A Look On The Lighter Side: It’s a big ‘Coming Out’ party!


A Look On The Lighter Side
It’s a Great Big “Coming Out” Party!

The entire town was buzzing with the news.

“Have you heard? We can come out of hiding!”


“Yes, our terrible, long period of waiting is over. It’s finally safe to come out of our hiding places and go around uncovered in the out-of-doors.”

And with that, the 17-year cicadas decided to come out of their underground hideouts, spread their wings and start a raucous party.

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I feel the same! I am finally ready to venture outside — I’ll be adventurous with only one mask at a time instead of two—because even though I am fully vaccinated, I think I’m naked with nothing at all on my face.

Golly, it sure is beautiful out here.

“What are these brightly colored things near the front porch?”

“Those are flowers! Daffodils and tulips and look — the lilacs and azaleas are still in bloom.”

I stumble haltingly over to the bushes as if I’ve never seen such things before and take some flowers into my hand. When’s the last time I saw spring flowers? I can’t even remember.

These days the way I feel goes beyond anything felt by a cicada — even a 17-year one — and more like being a survivor of nuclear winter. I pry open my door — shoving boxes and stacks of paper goods aside, watching dust cascade off them and onto the floor — and blink at the ball of brightness up in the sky.

The world looks mostly the same, except that random parts of the landscape have disappeared. Bed Bath & Beyond? Gone. Lord & Taylor? Gone. The Rite Aid in a nearby shopping center? Poof! Turned into a Walgreens.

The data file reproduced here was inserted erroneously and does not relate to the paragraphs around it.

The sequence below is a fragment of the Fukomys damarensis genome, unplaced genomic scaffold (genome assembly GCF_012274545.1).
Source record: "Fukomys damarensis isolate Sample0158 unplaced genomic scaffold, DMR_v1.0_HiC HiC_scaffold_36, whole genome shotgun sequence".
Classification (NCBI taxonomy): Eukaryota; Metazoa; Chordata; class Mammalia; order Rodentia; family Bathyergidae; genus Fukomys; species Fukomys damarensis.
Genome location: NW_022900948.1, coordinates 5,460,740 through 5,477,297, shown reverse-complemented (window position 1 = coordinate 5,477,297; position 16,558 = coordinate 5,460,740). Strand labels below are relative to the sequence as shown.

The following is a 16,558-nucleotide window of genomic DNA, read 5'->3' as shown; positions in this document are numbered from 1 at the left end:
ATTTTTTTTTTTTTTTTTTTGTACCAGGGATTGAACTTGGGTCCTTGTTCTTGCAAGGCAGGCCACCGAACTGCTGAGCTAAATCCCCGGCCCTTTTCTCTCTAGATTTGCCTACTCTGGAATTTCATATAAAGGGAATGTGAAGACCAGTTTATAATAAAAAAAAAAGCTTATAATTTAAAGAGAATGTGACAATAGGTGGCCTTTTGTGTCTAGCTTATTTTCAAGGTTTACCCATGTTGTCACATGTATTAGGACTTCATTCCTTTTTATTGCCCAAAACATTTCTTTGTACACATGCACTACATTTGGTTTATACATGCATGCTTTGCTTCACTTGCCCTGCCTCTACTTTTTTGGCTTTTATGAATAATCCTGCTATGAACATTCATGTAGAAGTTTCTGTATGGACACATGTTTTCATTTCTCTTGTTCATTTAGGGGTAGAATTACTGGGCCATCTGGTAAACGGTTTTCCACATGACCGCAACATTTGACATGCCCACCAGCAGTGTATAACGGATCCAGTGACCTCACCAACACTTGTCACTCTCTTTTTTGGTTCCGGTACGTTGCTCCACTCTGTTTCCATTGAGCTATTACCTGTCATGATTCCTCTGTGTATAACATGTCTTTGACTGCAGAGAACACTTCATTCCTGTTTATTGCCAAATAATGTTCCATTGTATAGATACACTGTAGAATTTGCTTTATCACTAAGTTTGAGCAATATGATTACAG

Lord & Taylor’s demise hurts me the most; they had decided to stay and renovate and also had the best salespeople. The injustice is all the more stinging when you realize that Macy’s is still with us — the place where I have often been tempted to walk out with an armload of merchandise just to see if that at least might finally trigger some attention from a sales clerk.

Cicadas don’t have these problems. They just need to find a mate.

Luckily for me, I don’t need to find one — merely encourage the one I already have to come outside with me. For example, to the Town Dock, where it’s plenty exciting enough for us just to sit on a bench and feel the wind on our faces while we watch the waves.

“What is that feeling of heat?” I wonder. “On only one side of my body at a time? And why am I unable to see without squinting?”

“That’s the sun, Judy. Speaking of which, did you remember to bring any sunscreen?”

“I did not! I haven’t had a single thought about sunscreen for at least 17 months. Anyway, all of ours is probably expired.”

When I went into lockdown, I was still wearing my jacket with the winter lining. I remember being grateful that it was cold outside to keep our delivery groceries chilled until we could get them all wiped down and inside.

Then I put that jacket away. I was planning to throw it away before the weather got cold again.
Then came another winter, and I needed that jacket back out.

I no longer have any grandiose plans for it — or for any of my other clothes either. If they still fit, I will simply say a little prayer of gratitude and put them on. If they don’t, I will call a charity to come and haul them away.

After that, I will probably have a lot more room in my closets. I’m not saying I gained weight, stress-eating my head off through the pandemic. I’ll just say there are a lot of my clothes that seem to have shrunk.

It’s easier for a cicada.

Cicadas don’t have to worry about what if their clothes don’t fit. They just shed their skins when they’ve grown too tight and keep on growing.

Months after all the cicadas are gone you’ll be startled by coming across what looks like one of them, clinging to a blade of grass or a tree trunk and it’ll just be an empty husk. I used to find them rather creepy, but this year they will be a happy reminder that The Time of Endless Waiting has now ended for all of us.


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